Using an IPv6 Prefix Delegation with FreeBSD

So I switched ISP and discovered that my new ISP provides IPv6 even though their sales team doesn't seem to know it. Their technical support team let me know that the static IP address is only available with PPPoE and IPv6 is only available as IPoE along with IPv4 DHCP and they didn't think it was possible to have both IPv6 and use the static IP. It seemed to me that it should be, these are packeted protocols after all, designed to nest and travel independently of other protocols on the same line.

Turns out I was right, it is possible and much of what I learned by doing it applies to simpler setups too.


This is not a cut and paste and watch it work guide, to use it you will have to understand what is going on and know how to do some things for yourself. It contains the essential information I gleaned while getting this working for myself.

It should be complete enough to cover any pitfalls you may encounter setting up a similar environment as well as helping you avoid any number of dead ends.


FTTP ISP(1) terminates on a gigabit ethernet and provides:

FreeBSD based router with

I'm using the static IPv4 address and not requesting a dynamic one.

[1] The Irish ISP and Telco Eir.

[sic] That means that renew works properly



Set up a VLAN (id 10) on the physical WAN interface then run PPPoE, IPv6 router solicitation and DHCPv6 for delegation over that VLAN.

Provide an RFC-1918 IPv4 network via DHCP on all internal interfaces and route it to the internet via NAT over the PPPoE interface.

Provide a routed /64 network on each internal interface taken from the /56 delegated by the ISP.

Provide DNS that includes dynamically assigned hosts as much as possible.

Prevent anything else from happening except responses to outgoing packets and any deliberately configured IPv4 port forwardings or IPv6 openings.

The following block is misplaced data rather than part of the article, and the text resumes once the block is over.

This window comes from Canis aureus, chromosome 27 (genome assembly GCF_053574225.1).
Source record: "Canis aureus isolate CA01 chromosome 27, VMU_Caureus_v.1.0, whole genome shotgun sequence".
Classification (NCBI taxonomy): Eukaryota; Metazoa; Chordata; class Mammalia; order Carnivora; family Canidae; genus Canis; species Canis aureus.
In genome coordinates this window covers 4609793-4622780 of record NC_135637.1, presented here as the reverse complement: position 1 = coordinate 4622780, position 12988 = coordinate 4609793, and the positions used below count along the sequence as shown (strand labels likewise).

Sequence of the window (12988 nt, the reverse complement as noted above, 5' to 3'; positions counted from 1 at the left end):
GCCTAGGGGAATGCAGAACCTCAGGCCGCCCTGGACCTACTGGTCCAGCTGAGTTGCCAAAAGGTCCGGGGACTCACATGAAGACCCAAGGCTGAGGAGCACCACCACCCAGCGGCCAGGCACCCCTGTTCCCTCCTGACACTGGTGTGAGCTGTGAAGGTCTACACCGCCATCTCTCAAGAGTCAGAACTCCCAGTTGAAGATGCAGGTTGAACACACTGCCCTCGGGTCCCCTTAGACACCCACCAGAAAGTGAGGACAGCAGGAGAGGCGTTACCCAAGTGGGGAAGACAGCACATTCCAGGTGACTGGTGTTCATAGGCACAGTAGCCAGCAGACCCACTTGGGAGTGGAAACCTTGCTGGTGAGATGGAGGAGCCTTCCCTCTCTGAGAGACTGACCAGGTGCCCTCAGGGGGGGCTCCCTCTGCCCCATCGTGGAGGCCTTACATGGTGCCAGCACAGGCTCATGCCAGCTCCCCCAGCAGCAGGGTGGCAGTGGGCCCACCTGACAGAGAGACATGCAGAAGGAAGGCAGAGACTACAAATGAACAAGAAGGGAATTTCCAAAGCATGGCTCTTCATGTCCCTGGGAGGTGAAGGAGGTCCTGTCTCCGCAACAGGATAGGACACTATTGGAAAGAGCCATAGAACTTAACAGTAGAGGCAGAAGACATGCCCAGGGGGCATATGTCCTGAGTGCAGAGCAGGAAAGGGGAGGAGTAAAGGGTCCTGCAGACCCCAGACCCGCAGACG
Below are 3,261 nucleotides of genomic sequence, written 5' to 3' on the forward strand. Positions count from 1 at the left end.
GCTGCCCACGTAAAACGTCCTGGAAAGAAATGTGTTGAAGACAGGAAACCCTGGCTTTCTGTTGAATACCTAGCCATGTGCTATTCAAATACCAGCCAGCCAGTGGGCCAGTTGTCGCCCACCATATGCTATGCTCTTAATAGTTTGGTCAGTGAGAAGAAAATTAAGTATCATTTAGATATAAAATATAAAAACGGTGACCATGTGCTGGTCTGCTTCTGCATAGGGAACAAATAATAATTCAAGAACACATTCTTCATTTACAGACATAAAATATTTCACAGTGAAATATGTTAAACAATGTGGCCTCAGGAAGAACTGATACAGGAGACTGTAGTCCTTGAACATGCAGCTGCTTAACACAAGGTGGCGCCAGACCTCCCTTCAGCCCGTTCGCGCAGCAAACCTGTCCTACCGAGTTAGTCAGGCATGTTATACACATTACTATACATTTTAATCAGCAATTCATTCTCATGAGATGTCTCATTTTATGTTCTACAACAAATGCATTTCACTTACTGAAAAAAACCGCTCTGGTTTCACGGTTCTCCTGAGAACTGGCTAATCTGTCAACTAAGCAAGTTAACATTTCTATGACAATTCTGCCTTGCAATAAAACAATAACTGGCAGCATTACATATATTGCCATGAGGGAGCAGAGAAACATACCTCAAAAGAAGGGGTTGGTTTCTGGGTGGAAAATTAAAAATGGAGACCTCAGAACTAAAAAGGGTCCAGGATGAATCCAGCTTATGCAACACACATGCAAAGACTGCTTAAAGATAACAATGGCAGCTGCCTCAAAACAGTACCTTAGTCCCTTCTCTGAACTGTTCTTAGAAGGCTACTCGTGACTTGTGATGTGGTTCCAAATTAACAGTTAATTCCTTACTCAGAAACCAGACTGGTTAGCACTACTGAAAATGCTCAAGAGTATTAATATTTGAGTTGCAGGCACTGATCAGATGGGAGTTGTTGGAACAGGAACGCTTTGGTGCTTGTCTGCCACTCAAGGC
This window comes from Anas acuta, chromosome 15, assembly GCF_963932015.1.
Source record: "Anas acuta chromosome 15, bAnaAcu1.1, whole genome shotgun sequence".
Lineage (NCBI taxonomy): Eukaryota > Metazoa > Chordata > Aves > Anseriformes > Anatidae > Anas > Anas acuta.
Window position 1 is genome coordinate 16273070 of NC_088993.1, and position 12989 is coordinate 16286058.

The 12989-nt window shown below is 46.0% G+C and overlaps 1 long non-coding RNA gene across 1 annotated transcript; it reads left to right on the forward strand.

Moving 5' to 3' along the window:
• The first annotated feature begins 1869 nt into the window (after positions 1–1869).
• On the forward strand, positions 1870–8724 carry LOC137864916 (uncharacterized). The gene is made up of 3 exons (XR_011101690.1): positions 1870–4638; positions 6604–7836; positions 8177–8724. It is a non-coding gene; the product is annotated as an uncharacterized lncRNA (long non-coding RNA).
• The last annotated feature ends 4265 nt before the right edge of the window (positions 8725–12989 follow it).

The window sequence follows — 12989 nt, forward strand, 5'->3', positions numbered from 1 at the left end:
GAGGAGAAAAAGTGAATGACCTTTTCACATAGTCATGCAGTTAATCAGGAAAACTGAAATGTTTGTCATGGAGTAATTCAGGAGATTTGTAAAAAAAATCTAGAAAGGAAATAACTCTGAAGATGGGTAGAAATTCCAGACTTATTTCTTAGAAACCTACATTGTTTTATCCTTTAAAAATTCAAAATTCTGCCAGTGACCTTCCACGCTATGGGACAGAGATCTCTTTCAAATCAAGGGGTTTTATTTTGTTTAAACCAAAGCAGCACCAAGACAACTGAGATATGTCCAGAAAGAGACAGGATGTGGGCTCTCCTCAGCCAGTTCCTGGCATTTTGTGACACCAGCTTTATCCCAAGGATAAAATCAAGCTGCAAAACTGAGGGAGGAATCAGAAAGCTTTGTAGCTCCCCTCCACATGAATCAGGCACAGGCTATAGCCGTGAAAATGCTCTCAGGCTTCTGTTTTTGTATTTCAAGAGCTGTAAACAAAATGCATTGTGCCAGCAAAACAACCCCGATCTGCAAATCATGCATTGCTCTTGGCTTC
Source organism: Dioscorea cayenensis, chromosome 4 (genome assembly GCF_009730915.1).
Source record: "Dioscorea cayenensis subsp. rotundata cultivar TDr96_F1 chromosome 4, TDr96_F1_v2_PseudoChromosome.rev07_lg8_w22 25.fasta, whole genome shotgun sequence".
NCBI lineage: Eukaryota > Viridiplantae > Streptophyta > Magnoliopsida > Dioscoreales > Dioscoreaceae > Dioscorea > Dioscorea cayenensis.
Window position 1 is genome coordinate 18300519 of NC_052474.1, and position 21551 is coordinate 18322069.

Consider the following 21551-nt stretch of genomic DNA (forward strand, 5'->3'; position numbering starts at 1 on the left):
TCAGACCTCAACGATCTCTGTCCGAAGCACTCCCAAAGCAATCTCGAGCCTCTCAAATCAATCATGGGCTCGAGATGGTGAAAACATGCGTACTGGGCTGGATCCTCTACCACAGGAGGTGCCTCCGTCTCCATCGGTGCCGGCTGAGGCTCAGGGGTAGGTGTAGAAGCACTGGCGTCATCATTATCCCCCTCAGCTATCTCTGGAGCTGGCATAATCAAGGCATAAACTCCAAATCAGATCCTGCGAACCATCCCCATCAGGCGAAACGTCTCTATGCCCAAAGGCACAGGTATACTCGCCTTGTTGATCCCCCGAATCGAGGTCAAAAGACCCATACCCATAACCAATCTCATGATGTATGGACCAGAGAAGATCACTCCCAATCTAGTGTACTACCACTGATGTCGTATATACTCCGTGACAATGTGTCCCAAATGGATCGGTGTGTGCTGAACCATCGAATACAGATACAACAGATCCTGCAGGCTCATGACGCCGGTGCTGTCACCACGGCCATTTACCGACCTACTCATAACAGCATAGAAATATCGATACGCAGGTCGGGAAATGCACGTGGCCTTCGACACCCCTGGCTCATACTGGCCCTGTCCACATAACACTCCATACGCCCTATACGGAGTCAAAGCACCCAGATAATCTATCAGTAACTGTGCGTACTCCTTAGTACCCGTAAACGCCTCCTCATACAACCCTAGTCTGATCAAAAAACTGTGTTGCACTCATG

Basic configuration (rc.conf) gets the VLAN set up and the interfaces in the right states and mpd5 provides the PPPoE connection and presents it on ng0 (mpd5 uses netgraph under the hood so it present a netgraph based interface).

The firewall and NAT are handled by pf which puts all the NAT, IPv4 and IPv6 firewalling in one place. The dynamic prefix makes it difficult (I still don't know how to do it) to open IPv6 ports for incoming connections reliably.

The IPv6 router solicitaion, delegation request and farming out of the /64s and local addresses is all handled by dhcpcd running in ipv6only mode to keep it out of the way of the PPPoE provided IPv4 WAN connection If the IPv4 WAN connection were coming directly over the same VLAN then it would be be necessary to enable IPv4 in dhcpcd and let it handle collecting the IPv4 WAN address and related information.

The final piece of the jigsaw is dnsmasq which combines DNS server, DHCP server and IPv6 router advertising in one integrated package that makes it easy to have dynamically assigned hosts turn up in the local DNS (with both IPv6 and IPv4 addresses much of the time) and uses a very simple format (standard hosts file) for providing static name assignments.


In general only the critical parts of config files are shown here boilerplate stuff like hostnames, other services, standard filters are omitted.

The mpd service provides the PPPoE over VLAN-10 on ng0

The internal interfaces on the router must not accept IPv6 router advertisments because they are used to provide them.

We call the VLAN interface "isp" and declare it as the ipv6_cpe_wanif whch prepares it to accept delegations as well as hosts.


        ifconfig_em0="inet netmask"
        ifconfig_em0_ipv6="inet6 -accept_rtadv"